- Does your firm have policies and procedures reasonably designed to achieve compliance with Reg BI when making recommendations of private placements to retail customers?
- Do your firm’s promotional communications for its private placements balance the potential benefits of the investment with a disclosure of the potential risks, such as the potential for private placement investments to lose value, their lack of liquidity and their speculative nature?
- What policies and procedures does your firm have to address filing requirements and timelines under FINRA Rules 5122 and 5123? How does it review for compliance with such policies?
- How does your firm confirm that associated persons conduct reasonable investigations prior to recommending private placement offerings, including conducting further inquiry into red flags?
- How does your firm address conflicts of interest identified during the reasonable investigation process and in third-party due diligence reports?
- How does your firm manage contingency offerings, including the transmission of funds, review of the contingency terms and determination of the appropriate steps upon any amendments to the terms of the contingency, in order to ensure compliance with Exchange Act Rules 10b-9 and 15c2-4, as applicable?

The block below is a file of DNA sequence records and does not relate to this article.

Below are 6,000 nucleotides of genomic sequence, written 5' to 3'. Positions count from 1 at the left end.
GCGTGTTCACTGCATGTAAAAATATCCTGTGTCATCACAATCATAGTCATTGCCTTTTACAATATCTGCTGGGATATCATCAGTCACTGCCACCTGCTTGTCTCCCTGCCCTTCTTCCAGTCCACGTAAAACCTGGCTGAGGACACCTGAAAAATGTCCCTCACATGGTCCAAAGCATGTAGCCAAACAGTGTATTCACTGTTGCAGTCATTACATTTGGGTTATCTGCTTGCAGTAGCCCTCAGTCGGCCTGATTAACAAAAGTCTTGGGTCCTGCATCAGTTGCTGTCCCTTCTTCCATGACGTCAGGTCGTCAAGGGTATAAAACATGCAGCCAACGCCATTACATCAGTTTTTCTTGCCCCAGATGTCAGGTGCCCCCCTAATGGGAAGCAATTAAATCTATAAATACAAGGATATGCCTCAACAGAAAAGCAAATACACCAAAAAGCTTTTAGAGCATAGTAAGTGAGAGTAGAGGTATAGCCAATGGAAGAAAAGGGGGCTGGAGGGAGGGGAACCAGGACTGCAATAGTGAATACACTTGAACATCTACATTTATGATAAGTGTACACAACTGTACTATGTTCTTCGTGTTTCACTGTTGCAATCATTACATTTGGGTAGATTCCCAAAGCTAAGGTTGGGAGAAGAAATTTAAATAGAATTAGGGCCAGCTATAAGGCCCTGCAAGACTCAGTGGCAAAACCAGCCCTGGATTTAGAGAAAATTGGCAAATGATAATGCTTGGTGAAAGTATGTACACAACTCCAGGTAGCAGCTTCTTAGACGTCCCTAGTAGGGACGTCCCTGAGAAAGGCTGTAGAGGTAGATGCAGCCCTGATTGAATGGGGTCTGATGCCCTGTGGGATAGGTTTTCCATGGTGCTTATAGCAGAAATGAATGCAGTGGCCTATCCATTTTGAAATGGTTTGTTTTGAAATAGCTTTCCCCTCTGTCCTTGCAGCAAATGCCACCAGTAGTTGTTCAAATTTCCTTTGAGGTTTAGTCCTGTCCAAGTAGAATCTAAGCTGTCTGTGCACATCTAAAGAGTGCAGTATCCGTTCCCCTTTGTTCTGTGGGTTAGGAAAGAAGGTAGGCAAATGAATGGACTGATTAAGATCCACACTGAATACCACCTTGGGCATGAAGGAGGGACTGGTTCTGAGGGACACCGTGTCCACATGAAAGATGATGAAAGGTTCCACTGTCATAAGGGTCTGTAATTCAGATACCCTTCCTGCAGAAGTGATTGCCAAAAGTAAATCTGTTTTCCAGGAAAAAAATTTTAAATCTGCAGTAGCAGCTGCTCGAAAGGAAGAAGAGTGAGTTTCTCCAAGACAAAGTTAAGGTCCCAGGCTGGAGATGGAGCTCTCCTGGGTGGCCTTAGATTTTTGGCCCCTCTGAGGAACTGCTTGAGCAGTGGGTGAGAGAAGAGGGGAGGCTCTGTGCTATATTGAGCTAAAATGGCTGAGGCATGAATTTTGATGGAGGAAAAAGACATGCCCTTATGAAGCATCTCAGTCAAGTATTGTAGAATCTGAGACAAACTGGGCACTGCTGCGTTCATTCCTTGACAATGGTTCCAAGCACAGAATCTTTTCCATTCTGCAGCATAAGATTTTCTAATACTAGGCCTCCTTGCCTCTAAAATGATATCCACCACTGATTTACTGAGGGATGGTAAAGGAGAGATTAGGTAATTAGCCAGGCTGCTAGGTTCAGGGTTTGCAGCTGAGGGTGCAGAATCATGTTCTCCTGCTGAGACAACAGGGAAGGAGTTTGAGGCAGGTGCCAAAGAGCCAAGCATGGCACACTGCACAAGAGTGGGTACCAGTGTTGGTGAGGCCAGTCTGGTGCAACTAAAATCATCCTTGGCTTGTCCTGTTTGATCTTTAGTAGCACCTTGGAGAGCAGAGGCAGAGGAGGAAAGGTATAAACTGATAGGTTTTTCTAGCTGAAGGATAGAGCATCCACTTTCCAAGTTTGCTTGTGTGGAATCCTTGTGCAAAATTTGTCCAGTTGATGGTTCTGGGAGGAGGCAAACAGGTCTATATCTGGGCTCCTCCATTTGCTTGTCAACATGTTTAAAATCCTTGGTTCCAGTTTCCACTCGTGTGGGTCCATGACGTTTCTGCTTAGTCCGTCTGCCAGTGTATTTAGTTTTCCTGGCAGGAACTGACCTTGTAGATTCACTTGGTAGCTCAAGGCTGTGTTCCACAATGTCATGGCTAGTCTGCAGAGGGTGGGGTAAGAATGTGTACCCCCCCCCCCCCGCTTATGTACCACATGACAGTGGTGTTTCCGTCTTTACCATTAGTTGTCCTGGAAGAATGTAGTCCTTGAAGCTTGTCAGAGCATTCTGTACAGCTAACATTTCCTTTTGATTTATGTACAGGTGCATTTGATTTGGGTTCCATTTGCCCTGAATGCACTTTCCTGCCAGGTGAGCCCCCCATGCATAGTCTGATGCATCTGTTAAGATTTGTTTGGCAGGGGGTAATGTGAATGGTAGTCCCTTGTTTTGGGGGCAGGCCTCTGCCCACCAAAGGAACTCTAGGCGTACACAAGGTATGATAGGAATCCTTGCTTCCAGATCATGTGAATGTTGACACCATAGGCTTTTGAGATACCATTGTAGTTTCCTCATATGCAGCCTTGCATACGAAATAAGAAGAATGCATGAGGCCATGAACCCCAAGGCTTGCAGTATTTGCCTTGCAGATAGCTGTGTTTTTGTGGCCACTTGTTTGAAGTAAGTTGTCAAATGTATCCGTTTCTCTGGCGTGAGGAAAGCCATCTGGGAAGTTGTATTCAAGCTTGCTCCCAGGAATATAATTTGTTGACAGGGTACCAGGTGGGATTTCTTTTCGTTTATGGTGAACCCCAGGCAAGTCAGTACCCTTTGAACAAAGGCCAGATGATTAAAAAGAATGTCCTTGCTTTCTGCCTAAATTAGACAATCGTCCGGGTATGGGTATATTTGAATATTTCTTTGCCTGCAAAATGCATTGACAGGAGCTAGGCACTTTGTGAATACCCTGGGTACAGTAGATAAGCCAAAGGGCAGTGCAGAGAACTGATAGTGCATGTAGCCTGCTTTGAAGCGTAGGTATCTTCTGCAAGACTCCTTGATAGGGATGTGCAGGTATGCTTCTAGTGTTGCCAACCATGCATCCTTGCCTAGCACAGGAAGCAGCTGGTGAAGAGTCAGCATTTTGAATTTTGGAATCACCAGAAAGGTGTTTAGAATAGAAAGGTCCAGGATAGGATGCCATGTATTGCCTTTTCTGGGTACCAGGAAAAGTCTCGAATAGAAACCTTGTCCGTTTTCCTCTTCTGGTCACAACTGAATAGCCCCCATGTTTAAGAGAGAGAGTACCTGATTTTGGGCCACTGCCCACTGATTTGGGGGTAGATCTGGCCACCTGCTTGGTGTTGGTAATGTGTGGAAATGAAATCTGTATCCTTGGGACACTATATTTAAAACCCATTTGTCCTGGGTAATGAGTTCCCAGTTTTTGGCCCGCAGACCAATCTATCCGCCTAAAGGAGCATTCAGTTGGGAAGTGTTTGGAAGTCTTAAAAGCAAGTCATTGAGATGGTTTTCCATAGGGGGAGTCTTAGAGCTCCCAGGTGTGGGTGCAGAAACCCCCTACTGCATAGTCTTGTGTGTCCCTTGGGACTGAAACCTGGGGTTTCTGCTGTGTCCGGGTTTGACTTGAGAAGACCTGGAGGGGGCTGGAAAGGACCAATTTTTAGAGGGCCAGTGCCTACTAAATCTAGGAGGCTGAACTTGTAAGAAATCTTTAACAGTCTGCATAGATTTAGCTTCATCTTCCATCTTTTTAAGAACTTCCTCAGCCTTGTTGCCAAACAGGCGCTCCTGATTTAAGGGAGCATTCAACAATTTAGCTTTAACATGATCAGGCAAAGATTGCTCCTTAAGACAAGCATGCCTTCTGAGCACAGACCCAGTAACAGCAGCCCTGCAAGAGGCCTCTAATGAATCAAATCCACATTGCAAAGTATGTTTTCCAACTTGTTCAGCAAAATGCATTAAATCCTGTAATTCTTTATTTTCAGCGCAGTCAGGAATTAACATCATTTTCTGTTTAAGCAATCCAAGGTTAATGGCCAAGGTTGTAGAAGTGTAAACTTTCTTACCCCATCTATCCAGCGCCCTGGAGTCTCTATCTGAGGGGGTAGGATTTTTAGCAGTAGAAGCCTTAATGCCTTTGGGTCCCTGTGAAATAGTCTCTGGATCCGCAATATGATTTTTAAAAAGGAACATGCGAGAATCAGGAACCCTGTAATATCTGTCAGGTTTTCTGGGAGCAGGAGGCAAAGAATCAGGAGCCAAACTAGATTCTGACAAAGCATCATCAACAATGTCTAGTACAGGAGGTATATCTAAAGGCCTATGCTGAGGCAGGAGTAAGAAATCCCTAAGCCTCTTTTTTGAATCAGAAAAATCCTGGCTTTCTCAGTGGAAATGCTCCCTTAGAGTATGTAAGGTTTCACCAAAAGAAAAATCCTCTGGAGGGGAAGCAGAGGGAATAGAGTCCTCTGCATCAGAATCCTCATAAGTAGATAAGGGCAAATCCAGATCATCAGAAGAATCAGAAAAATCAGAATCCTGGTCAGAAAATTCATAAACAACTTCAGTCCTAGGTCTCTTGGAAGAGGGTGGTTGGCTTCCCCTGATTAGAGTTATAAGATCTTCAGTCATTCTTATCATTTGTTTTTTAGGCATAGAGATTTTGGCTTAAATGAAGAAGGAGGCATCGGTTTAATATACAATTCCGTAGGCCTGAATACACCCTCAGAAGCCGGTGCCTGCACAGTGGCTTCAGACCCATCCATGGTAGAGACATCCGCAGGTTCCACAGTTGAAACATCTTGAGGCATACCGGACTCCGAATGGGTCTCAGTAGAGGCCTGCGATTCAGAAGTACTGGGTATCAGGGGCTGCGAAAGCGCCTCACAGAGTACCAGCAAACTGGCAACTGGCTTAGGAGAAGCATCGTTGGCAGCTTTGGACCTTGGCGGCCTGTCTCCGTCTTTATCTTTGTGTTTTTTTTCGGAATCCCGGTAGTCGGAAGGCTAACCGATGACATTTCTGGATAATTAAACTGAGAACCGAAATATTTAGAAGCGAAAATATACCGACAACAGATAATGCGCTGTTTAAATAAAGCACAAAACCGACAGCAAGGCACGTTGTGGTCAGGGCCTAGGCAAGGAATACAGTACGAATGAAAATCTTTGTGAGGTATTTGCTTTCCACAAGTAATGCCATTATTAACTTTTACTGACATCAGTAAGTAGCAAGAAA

Findings and Effective Practices
- Late Filings: Not maintaining policies and procedures, processes and supervisory programs to comply with filing requirements; and failing to make timely filings (with, in some cases, delays lasting as long as six to 12 months after the offering’s first date of sale).
- Lack of Reasonable Basis: Failing to conduct a reasonable investigation of private placement offerings prior to recommending them to retail investors, including:
- failing to conduct an appropriate level of research, particularly when the firm lacks experience or specialized knowledge pertaining to an issuer’s underlying business or there is a lack of operating history;